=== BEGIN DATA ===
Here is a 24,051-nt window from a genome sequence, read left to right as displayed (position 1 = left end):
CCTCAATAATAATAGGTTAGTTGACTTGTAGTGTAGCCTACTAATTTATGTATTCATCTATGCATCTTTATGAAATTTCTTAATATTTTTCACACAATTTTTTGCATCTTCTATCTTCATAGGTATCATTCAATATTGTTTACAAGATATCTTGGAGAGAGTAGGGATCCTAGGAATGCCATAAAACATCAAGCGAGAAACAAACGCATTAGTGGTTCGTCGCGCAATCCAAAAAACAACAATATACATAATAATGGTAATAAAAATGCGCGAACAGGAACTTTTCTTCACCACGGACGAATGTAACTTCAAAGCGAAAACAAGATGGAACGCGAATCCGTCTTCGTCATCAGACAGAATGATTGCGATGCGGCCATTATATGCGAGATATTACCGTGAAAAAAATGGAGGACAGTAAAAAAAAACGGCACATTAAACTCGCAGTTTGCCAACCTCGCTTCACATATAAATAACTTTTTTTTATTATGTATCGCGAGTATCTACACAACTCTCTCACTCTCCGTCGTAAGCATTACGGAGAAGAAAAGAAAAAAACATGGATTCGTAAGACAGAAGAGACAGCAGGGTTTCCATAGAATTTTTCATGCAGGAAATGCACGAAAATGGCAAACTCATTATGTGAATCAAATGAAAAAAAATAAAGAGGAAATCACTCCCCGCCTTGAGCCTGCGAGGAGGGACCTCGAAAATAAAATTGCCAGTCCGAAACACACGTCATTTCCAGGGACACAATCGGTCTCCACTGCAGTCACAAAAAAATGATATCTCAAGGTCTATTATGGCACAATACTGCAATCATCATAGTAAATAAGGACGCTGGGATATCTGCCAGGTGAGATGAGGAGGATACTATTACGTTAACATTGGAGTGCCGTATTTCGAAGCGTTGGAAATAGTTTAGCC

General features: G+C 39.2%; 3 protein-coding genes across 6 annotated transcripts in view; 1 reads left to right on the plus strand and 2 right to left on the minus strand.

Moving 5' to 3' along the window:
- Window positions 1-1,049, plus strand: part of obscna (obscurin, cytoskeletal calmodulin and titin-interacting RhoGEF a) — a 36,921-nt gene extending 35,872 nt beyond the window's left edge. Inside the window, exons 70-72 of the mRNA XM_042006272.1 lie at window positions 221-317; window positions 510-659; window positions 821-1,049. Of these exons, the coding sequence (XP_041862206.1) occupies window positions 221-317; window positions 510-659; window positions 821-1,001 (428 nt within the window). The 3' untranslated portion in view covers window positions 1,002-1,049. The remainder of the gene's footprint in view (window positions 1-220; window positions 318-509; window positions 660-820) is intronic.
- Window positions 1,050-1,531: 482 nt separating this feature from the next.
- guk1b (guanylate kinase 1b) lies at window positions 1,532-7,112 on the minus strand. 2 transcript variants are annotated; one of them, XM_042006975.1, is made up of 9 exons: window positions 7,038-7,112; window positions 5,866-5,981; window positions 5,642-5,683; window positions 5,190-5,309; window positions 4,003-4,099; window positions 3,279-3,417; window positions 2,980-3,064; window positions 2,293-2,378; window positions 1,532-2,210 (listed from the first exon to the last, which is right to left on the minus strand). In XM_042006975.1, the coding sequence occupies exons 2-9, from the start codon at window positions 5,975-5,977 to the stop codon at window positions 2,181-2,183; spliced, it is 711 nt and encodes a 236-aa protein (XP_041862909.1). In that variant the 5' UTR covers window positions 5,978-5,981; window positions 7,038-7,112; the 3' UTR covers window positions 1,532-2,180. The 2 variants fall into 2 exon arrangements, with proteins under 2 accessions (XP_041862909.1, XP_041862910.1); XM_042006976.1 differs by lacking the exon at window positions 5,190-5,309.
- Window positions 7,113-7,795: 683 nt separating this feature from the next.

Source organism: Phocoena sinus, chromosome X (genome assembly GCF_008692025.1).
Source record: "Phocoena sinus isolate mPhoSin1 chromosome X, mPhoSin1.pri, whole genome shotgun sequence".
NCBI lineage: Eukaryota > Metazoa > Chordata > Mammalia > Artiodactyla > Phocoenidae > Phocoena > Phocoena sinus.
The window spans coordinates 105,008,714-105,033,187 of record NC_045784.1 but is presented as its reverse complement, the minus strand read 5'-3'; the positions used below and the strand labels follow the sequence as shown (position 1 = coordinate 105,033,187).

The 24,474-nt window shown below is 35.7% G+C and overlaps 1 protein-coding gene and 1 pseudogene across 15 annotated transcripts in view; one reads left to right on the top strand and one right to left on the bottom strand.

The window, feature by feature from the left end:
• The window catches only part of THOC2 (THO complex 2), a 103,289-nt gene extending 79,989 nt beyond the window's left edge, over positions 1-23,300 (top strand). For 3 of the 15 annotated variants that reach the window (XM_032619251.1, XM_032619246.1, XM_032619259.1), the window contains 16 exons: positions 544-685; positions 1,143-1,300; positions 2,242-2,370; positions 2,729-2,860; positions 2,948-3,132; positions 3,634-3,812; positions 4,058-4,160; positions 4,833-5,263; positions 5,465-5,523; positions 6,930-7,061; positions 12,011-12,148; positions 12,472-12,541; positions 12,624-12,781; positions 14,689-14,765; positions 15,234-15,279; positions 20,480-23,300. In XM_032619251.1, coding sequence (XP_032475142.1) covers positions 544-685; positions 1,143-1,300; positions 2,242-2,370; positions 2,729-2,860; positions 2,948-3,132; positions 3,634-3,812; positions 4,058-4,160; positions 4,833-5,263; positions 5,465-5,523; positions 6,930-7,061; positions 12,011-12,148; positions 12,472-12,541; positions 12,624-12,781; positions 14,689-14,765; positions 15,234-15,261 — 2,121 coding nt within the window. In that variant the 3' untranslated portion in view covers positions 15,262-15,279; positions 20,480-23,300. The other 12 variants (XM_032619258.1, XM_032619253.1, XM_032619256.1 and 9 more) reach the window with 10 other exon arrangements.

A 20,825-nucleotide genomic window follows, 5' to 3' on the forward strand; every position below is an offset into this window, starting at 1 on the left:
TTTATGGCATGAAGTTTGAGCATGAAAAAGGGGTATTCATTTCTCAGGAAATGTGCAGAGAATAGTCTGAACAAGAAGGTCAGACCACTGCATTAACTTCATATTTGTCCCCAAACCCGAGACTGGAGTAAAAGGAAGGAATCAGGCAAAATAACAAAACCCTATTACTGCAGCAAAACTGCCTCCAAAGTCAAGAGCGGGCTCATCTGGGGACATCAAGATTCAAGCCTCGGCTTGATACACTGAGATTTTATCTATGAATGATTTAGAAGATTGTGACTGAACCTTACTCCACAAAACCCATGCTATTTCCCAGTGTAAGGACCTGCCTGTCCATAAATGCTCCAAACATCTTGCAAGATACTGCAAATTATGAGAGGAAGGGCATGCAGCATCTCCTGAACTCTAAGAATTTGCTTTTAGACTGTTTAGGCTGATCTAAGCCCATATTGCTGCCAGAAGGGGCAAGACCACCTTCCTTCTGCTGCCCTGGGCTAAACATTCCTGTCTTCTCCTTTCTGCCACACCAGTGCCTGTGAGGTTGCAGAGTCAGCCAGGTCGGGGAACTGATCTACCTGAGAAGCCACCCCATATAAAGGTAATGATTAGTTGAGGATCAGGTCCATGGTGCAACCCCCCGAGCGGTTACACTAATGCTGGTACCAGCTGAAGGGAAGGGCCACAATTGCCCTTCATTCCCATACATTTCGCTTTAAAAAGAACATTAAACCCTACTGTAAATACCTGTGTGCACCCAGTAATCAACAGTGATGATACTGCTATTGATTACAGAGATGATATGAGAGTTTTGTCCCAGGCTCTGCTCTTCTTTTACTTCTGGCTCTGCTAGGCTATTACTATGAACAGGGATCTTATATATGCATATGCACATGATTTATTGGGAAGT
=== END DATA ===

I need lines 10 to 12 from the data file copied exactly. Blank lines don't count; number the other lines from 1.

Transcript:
Source record: "Phocoena sinus isolate mPhoSin1 chromosome X, mPhoSin1.pri, whole genome shotgun sequence".
NCBI lineage: Eukaryota > Metazoa > Chordata > Mammalia > Artiodactyla > Phocoenidae > Phocoena > Phocoena sinus.
The window spans coordinates 105,008,714-105,033,187 of record NC_045784.1 but is presented as its reverse complement, the minus strand read 5'-3'; the positions used below and the strand labels follow the sequence as shown (position 1 = coordinate 105,033,187).